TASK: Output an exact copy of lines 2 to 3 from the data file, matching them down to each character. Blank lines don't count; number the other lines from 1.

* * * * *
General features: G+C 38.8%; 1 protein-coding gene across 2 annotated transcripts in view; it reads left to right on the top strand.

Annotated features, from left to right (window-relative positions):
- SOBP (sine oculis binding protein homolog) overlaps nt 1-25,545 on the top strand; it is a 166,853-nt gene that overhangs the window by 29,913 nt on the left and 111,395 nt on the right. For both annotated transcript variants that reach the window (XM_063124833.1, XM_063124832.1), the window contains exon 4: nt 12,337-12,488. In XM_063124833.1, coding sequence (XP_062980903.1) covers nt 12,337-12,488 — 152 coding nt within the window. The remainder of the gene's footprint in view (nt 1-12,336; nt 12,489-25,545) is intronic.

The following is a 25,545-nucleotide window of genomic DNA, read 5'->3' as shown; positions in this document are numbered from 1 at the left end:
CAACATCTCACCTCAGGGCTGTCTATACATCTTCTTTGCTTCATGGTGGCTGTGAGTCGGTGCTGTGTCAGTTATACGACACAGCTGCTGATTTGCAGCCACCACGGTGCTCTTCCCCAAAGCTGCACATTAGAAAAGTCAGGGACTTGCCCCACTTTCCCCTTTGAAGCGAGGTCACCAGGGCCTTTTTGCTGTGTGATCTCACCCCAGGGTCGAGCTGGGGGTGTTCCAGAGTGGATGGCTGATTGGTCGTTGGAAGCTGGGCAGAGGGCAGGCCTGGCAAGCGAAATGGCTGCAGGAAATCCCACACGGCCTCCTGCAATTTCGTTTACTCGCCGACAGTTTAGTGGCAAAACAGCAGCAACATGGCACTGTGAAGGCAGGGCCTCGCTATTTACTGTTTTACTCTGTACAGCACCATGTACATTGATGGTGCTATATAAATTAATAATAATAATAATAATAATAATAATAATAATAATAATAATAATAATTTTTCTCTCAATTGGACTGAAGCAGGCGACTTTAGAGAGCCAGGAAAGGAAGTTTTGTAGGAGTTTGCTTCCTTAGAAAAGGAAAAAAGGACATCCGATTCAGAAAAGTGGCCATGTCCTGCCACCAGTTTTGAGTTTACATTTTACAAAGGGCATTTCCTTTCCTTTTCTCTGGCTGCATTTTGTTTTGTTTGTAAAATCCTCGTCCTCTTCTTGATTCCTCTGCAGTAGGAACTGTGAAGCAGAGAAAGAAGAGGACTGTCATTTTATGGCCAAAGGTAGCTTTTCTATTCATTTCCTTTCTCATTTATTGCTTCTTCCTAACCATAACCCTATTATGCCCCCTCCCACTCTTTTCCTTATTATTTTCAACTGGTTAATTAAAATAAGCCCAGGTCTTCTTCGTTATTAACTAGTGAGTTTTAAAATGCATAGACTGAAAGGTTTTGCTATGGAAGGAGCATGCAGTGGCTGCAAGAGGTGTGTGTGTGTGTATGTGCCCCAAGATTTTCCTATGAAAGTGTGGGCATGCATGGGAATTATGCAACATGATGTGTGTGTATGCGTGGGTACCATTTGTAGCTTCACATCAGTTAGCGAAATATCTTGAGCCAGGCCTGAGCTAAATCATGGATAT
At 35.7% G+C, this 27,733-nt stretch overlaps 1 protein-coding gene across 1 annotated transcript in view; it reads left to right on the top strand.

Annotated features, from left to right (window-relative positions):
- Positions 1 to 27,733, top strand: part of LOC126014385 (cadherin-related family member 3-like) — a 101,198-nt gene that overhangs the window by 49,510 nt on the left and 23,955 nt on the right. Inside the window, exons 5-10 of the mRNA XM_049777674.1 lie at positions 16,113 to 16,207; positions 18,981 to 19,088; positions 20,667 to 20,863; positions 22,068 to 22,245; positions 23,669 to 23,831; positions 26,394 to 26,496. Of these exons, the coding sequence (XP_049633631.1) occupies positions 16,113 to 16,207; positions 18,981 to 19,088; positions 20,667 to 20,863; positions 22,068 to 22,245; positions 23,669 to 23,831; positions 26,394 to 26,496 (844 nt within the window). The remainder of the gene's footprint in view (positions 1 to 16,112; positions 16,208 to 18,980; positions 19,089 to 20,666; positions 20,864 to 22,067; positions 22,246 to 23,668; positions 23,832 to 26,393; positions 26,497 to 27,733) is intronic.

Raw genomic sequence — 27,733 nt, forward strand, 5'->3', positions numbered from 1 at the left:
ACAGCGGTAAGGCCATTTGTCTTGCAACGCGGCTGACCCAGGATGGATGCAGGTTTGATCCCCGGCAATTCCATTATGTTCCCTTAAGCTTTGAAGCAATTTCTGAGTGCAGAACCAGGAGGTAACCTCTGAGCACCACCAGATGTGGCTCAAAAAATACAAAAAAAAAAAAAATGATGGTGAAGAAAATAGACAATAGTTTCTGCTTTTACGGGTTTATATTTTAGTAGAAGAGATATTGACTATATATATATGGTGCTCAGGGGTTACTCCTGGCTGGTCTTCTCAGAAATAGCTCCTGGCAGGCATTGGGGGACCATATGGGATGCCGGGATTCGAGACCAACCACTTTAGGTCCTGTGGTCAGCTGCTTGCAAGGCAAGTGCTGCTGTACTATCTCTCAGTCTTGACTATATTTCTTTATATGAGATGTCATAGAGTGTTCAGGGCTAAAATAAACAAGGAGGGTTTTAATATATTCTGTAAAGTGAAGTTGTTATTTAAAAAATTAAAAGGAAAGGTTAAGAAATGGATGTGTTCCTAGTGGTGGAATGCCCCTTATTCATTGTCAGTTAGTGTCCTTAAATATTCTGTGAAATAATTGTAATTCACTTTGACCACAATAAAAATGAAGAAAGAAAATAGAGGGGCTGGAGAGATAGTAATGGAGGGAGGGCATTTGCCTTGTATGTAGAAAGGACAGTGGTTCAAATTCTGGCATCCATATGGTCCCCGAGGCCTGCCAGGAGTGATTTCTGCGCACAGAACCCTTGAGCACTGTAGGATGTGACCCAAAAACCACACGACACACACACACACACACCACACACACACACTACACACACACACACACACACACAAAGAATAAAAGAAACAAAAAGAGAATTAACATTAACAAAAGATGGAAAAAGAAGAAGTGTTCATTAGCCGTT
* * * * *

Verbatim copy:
Annotated features, from left to right (window-relative positions):
- SOBP (sine oculis binding protein homolog) overlaps nt 1-25,545 on the top strand; it is a 166,853-nt gene that overhangs the window by 29,913 nt on the left and 111,395 nt on the right. For both annotated transcript variants that reach the window (XM_063124833.1, XM_063124832.1), the window contains exon 4: nt 12,337-12,488. In XM_063124833.1, coding sequence (XP_062980903.1) covers nt 12,337-12,488 — 152 coding nt within the window. The remainder of the gene's footprint in view (nt 1-12,336; nt 12,489-25,545) is intronic.